2023 Women’s World Cup players targeted with “prolific” homophobic abuse online

LYON, FRANCE - 7 JULY, 2019: Megan Rapinoe of USA waves after the 2019 FIFA Women's World Cup Final match between USA and Netherlands.
LYON, FRANCE - 7 JULY, 2019: Megan Rapinoe of USA waves after the 2019 FIFA Women's World Cup Final match between USA and Netherlands. Photo: Shutterstock

Homophobic online abuse directed at players in the 2023 Women’s World Cup was “prolific,” according to a new report, with the U.S. Women’s National Team receiving more hate than any other team.

This week, FIFA and global players’ association FIFPRO released an analysis of data collected during this year’s Women’s World Cup by FIFA’s Social Media Protection Service (SMPS), a tool launched last year to help protect participating teams, players, officials, and other stakeholders from online abuse during tournaments.

According to the report, SMPS analyzed 5.1 million social media posts and comments during the tournament in Australia and New Zealand from July 19 through August 21. The service’s Threat Matrix AI program flagged 103,000 of those for human review, and 7,085 were verified as abusive and reported to social media platforms in which they appeared. Over 87 percent of those messages were posted on X (the platform formerly known as Twitter).

FIFA and FIFPRO’s analysis found that one in five players were targeted with discriminatory, abusive, or threatening messages, with nearly 50% of detected verified abusive messages containing homophobic, sexual, and sexist rhetoric. The report also found that players in the 2023 Women’s World Cup were 29% more likely to have been targeted with online abuse than male players in the 2022 FIFA World Cup in Qatar.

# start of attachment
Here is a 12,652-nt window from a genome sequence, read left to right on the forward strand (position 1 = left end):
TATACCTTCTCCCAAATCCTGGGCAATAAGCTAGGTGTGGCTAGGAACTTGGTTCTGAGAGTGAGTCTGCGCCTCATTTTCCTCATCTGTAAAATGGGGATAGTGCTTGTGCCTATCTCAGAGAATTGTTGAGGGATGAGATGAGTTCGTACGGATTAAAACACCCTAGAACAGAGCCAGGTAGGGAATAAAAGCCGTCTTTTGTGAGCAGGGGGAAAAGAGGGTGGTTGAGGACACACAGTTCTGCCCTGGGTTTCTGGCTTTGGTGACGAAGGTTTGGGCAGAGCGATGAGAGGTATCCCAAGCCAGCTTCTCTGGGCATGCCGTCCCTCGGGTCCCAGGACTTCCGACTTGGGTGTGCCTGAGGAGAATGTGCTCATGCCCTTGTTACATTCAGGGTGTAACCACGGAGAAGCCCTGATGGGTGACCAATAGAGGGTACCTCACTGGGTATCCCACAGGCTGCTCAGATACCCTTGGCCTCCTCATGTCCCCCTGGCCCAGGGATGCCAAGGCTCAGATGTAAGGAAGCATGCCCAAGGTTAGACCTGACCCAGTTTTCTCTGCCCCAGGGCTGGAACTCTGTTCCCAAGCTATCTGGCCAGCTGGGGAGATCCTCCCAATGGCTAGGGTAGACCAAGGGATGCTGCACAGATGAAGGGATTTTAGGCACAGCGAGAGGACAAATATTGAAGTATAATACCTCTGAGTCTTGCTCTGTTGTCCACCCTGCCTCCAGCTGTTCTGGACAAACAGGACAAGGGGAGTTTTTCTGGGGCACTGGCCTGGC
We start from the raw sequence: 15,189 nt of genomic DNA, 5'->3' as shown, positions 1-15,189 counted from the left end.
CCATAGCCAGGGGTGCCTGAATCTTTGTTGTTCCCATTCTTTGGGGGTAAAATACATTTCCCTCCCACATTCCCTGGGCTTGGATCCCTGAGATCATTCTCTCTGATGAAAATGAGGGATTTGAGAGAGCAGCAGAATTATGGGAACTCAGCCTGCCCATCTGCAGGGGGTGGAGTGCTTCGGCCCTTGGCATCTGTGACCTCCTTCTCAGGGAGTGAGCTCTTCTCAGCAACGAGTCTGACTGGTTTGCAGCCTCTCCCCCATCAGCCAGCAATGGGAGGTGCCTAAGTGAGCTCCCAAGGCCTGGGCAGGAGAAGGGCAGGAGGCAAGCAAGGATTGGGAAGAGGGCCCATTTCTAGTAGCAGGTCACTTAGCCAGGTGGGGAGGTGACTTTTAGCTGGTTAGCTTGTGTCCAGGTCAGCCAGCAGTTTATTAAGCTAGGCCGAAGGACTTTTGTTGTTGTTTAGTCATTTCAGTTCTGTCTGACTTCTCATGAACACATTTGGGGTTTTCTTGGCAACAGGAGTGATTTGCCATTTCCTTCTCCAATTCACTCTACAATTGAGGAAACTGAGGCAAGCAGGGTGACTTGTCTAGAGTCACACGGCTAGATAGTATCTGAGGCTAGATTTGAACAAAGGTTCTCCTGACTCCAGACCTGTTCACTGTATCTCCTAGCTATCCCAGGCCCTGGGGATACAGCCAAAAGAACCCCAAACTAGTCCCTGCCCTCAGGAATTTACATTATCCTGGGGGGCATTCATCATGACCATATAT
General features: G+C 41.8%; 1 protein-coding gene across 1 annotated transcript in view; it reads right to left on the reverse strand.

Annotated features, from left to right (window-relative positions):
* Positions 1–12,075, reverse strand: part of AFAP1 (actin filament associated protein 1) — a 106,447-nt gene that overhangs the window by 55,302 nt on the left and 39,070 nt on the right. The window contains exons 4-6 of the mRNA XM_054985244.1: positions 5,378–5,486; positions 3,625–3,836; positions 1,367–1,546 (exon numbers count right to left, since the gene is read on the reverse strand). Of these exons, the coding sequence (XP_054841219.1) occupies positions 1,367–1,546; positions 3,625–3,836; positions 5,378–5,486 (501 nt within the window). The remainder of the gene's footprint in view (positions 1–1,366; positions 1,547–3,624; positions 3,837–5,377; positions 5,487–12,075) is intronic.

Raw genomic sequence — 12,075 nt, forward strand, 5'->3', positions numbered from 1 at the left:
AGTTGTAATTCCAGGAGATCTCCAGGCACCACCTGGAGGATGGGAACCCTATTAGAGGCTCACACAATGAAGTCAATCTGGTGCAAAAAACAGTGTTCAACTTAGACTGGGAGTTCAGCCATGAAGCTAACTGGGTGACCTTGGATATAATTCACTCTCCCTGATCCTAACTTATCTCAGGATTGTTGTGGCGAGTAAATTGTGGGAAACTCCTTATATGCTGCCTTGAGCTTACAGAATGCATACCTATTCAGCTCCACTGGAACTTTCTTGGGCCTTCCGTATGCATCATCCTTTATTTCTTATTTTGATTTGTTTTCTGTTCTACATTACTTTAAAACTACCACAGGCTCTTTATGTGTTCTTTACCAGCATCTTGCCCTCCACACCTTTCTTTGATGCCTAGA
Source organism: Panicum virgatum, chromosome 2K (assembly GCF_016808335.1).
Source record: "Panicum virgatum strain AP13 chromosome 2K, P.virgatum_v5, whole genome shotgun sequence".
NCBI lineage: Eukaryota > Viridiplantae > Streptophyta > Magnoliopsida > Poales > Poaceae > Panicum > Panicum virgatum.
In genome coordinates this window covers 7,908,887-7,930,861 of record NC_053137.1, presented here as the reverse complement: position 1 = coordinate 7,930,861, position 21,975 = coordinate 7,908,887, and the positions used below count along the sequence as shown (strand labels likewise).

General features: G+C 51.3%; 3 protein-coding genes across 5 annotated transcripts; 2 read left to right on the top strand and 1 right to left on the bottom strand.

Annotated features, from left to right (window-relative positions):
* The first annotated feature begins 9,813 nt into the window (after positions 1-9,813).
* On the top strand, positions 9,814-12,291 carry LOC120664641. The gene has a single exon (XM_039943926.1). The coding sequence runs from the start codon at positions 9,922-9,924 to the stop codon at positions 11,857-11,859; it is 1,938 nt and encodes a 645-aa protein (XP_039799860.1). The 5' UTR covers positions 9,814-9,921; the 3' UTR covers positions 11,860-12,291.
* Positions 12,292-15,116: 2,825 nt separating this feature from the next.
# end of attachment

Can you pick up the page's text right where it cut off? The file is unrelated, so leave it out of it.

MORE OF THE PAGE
Of the 19 specific forms of abuse indicated in the report, homophobia was the second most prolific, accounting for 20.4% of all abusive messages and behind only “gender abuse” at 23.31%. Only 0.53% of the messages and comments analyzed contained transphobic rhetoric.

The report also indicated that the U.S. Women’s National Team (USWNT) was targeted more than any other team in this year’s Women’s World Cup. “The profile of the USA squad (coming into the tournament as winners of the previous two tournaments), made them a target for online abuse,” the report states. “This was heightened by the perception of players not singing the National Anthem being called out as unpatriotic and anti-American.”

If fact, online hate directed at players spiked on August 6, when the U.S. team was eliminated from the tournament after out player and LGBTQ+ rights advocate Megan Rapinoe and two other players missed penalty kicks in a match with Sweden. At the time, former President Donald Trump was one of the many troll who took to social media to blame Rapinoe and being “woke” for the team’s defeat.

According to the report, the U.S. players received double the amount of online abuse than Argentina, which received the second most abuse. The U.S. team also receive more homophobic abuse than any other team.

Additionally, the report specified that out of all players, one on the U.S. team and one player for Argentina were targeted more than all the rest, though the report did not name the players.

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